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Authorities stop $5 million of endangered red sandalwood from transhipment

The Agri-Food and Veterinary Authority and Singapore Customs conducted a series of operations over the past two weeks to stop the shipment of $5 million worth of red sandalwood - an endangered species. -- PHOTO: AVA/ SINGAPORE CUSTOMS 
The Agri-Food and Veterinary Authority and Singapore Customs conducted a series of operations over the past two weeks to stop the shipment of $5 million worth of red sandalwood - an endangered species. -- PHOTO: AVA/ SINGAPORE CUSTOMS 
The Agri-Food and Veterinary Authority and Singapore Customs conducted a series of operations over the past two weeks to stop the shipment of $5 million worth of red sandalwood - an endangered species. -- PHOTO: AVA/ SINGAPORE CUSTOMS 
The Agri-Food and Veterinary Authority and Singapore Customs conducted a series of operations over the past two weeks to stop the shipment of $5 million worth of red sandalwood - an endangered species. -- PHOTO: AVA/ SINGAPORE CUSTOMS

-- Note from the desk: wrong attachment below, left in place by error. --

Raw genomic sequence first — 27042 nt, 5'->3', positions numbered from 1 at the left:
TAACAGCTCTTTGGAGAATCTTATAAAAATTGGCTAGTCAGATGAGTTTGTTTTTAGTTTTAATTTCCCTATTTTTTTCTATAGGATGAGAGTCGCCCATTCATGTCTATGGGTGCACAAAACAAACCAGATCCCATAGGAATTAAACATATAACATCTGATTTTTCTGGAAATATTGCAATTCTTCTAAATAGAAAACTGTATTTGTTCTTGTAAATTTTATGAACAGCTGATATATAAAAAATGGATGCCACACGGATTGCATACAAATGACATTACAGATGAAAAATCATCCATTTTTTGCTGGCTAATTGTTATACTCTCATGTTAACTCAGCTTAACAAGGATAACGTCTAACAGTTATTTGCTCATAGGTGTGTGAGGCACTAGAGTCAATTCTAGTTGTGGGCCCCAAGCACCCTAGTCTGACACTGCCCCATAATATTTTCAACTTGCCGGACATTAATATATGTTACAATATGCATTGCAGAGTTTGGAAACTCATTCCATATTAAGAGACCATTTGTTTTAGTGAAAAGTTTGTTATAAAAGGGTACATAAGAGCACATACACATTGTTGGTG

The Agri-Food and Veterinary Authority and Singapore Customs conducted a series of operations over the past two weeks to stop the shipment of $5 million worth of red sandalwood - an endangered species. -- PHOTO: AVA/ SINGAPORE CUSTOMS 
The Agri-Food and Veterinary Authority and Singapore Customs conducted a series of operations over the past two weeks to stop the shipment of $5 million worth of red sandalwood - an endangered species. -- PHOTO: AVA/ SINGAPORE CUSTOMS 

The Agri-Food and Veterinary Authority and Singapore Customs conducted a series of operations over the past two weeks to stop the shipment of $5 million worth of red sandalwood - an endangered species.

The consignments had been declared as hot lime pickles and casting wheels but officials acting on a tip-off, recovered more than 1,300 sandalwood logs instead, making this the largest seizure since 2011.

The 45 tonnes of red sandalwood, which were stored in three 40-foot containers, were in transit in Singapore from India. They were interdicted on Oct 30 and Nov 13 and 14 when they arrived here.

Red sandalwood is listed as an endangered species in the Convention on International Trade in Endangered Species of Wild Fauna and Flora (CITES), which Singapore is a signatory of. Special permission is needed for its export or re-export. Under the Endangered Species (Import and Export) Act, the maximum penalty for illegal trade of red sandalwood is a fine of $50,000 per specimen and or imprisonment of up to two years.